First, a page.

Treatment for Mouse-Eared Pecan Trees Now LicensedBy Sharon Durham
August 30, 2007
A foliar fertilizer developed by Agricultural Research Service (ARS) scientists to alleviate the condition known as "mouse-ear" in pecan trees has been licensed to NIPAN, LLC, of Valdosta, Ga. NIPAN will produce the nickel-based treatment under the trade name NICKEL PLUS. Mouse-ear reduces pecan trees' health and size, makes the trees' limbs brittle, and shrinks nut yields.
The mouse-ear abnormality shows itself as rounded or blunt-tipped leaves. Previously recognized as "little leaf," it's becoming increasingly common in second-generation orchards when pecan trees are replanted. It can also occur in other trees, such as river birch. One treatment of NICKEL PLUS, sprayed on foliage about two weeks after budbreak, is usually sufficient to correct the disorder.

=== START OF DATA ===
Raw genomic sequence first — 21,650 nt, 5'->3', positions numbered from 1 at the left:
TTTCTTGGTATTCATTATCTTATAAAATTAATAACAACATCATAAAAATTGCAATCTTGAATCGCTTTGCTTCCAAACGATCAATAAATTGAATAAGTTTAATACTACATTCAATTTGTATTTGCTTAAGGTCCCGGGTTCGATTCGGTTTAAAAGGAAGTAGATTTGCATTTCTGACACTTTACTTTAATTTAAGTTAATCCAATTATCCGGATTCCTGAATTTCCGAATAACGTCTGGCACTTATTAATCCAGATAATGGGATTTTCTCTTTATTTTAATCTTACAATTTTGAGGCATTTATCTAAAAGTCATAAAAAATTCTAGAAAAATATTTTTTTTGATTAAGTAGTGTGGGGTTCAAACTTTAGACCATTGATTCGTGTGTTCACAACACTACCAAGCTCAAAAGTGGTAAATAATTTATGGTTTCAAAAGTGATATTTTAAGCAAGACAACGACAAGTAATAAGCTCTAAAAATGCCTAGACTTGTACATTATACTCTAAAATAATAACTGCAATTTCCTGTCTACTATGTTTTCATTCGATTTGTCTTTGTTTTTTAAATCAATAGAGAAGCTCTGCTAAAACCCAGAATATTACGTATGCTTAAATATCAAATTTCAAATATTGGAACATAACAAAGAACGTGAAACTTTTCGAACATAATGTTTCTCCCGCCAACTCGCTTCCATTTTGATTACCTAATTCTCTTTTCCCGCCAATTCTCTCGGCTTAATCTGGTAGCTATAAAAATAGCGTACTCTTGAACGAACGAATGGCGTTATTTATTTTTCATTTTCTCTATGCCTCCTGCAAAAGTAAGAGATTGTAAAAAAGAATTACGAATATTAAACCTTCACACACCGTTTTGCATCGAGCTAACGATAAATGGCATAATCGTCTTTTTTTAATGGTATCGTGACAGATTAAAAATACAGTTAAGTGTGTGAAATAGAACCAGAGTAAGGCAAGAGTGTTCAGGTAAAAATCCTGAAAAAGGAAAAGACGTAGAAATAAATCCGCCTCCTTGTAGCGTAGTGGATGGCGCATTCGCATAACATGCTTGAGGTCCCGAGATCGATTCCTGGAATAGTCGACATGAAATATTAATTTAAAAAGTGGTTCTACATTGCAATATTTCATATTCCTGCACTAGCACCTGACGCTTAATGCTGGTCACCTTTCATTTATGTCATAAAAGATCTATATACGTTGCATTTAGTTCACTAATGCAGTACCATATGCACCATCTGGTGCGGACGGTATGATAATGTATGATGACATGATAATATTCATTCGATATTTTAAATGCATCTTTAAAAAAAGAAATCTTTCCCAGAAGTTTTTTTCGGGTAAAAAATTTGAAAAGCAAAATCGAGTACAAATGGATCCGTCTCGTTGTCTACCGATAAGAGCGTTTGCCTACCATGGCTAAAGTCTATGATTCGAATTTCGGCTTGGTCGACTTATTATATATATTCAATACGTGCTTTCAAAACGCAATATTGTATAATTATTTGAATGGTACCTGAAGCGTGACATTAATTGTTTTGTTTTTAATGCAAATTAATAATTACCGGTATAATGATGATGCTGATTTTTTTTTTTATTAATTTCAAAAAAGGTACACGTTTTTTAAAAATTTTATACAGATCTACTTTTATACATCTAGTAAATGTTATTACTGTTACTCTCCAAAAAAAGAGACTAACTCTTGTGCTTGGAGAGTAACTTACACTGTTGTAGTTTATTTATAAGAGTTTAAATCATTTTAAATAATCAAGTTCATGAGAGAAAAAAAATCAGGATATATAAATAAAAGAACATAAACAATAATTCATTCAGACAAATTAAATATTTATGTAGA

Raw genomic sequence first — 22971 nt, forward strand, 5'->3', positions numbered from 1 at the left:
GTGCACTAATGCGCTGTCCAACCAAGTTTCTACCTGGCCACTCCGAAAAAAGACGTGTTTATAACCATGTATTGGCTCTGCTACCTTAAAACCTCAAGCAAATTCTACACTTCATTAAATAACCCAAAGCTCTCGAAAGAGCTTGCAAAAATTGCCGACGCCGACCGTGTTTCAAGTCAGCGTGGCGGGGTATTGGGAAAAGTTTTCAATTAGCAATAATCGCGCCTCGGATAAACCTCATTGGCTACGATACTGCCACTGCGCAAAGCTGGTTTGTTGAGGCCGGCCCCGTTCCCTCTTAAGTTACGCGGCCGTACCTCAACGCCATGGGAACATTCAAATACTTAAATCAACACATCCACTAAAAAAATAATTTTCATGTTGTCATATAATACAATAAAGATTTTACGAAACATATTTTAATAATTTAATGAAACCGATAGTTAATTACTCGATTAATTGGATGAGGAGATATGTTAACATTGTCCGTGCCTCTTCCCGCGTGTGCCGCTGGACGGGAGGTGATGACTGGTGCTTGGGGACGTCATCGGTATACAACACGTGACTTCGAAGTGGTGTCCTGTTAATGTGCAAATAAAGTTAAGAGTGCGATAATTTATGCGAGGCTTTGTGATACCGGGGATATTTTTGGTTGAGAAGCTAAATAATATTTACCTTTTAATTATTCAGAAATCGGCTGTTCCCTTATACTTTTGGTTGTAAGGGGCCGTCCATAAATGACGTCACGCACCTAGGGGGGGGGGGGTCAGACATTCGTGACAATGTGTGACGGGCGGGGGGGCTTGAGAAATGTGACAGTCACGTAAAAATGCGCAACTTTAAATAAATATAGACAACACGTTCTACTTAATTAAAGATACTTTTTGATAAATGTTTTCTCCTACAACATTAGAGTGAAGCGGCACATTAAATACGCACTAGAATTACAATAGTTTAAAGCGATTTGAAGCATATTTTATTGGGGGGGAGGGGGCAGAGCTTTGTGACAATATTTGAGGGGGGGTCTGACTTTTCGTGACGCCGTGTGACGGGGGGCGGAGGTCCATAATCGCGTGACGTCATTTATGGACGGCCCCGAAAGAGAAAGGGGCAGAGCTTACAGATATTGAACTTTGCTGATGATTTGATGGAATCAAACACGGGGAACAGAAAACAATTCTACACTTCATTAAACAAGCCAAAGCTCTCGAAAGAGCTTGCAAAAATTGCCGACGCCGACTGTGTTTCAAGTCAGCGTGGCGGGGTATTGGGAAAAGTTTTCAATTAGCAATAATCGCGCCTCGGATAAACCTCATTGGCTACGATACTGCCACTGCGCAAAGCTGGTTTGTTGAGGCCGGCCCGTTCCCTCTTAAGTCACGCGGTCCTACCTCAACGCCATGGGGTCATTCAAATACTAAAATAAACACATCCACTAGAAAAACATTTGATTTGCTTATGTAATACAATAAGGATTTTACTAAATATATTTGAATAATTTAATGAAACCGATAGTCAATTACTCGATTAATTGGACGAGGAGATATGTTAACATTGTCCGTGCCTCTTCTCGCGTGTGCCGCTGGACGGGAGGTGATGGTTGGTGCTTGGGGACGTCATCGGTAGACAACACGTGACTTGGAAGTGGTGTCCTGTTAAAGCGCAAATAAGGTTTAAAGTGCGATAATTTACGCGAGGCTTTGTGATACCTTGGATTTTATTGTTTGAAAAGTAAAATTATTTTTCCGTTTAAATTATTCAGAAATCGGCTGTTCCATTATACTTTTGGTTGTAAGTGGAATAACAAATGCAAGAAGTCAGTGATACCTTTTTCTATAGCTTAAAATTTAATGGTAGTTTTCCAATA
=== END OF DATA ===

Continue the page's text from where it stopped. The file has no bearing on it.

ARS plant pathologist Charles Reilly, nematologist Andrew Nyczepir and Bruce Wood, research leader at the Southeastern Fruit and Tree Nut Research Laboratory in Byron, Ga., determined nickel deficiency to be the cause of mouse-ear. They observed a lack of nickel uptake by affected trees, even when there was an abundance of nickel in the soil. They found that even a severe case of mouse-ear could be corrected by a timely foliar application of nickel liganosulfonate.
Heavy metals such as zinc, manganese, iron, cobalt and copper compete with nickel for uptake channels in the feeder roots of the pecan tree. Additionally, lighter metals such as calcium and magnesium also act to indirectly limit nickel uptake. The researchers found that nickel deficiency had usually been induced by excessive soil or plant accumulation of other elements due to decades of fertilizer applications.
Wood assisted with determining the liquid formulation for NICKEL PLUS, which was developed by NIPAN, LLC. The formulation has now been approved by several state departments of agriculture as a fertilizer for correcting nickel deficiency problems.
The severe form of mouse-ear most commonly occurs in the southeastern Georgia sector of the U.S. pecan belt, but is also found throughout much of the Gulf Coast coastal plain.
ARS is the USDA's chief scientific research agency.